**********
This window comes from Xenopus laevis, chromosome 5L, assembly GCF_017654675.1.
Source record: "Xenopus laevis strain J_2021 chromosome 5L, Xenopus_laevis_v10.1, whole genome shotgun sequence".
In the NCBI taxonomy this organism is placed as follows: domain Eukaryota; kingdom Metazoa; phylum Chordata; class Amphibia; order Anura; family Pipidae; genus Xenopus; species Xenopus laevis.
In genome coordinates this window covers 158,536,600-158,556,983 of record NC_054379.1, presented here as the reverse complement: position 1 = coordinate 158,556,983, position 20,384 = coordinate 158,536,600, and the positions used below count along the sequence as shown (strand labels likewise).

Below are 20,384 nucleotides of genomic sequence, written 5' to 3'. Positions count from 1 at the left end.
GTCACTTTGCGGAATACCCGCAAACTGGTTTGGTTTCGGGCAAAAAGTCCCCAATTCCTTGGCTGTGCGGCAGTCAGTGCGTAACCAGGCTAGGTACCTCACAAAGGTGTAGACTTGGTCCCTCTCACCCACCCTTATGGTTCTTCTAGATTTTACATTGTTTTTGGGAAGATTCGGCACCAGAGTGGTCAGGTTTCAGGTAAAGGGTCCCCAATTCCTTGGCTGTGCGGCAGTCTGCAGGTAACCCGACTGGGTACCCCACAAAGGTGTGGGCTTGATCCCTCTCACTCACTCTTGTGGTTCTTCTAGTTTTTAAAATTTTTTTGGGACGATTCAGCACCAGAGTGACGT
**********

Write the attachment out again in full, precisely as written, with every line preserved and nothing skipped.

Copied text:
This window comes from Xenopus laevis, chromosome 5L, assembly GCF_017654675.1.
Source record: "Xenopus laevis strain J_2021 chromosome 5L, Xenopus_laevis_v10.1, whole genome shotgun sequence".
In the NCBI taxonomy this organism is placed as follows: domain Eukaryota; kingdom Metazoa; phylum Chordata; class Amphibia; order Anura; family Pipidae; genus Xenopus; species Xenopus laevis.
In genome coordinates this window covers 158,536,600-158,556,983 of record NC_054379.1, presented here as the reverse complement: position 1 = coordinate 158,556,983, position 20,384 = coordinate 158,536,600, and the positions used below count along the sequence as shown (strand labels likewise).

Below are 20,384 nucleotides of genomic sequence, written 5' to 3'. Positions count from 1 at the left end.
GTCACTTTGCGGAATACCCGCAAACTGGTTTGGTTTCGGGCAAAAAGTCCCCAATTCCTTGGCTGTGCGGCAGTCAGTGCGTAACCAGGCTAGGTACCTCACAAAGGTGTAGACTTGGTCCCTCTCACCCACCCTTATGGTTCTTCTAGATTTTACATTGTTTTTGGGAAGATTCGGCACCAGAGTGGTCAGGTTTCAGGTAAAGGGTCCCCAATTCCTTGGCTGTGCGGCAGTCTGCAGGTAACCCGACTGGGTACCCCACAAAGGTGTGGGCTTGATCCCTCTCACTCACTCTTGTGGTTCTTCTAGTTTTTAAAATTTTTTTGGGACGATTCAGCACCAGAGTGACGT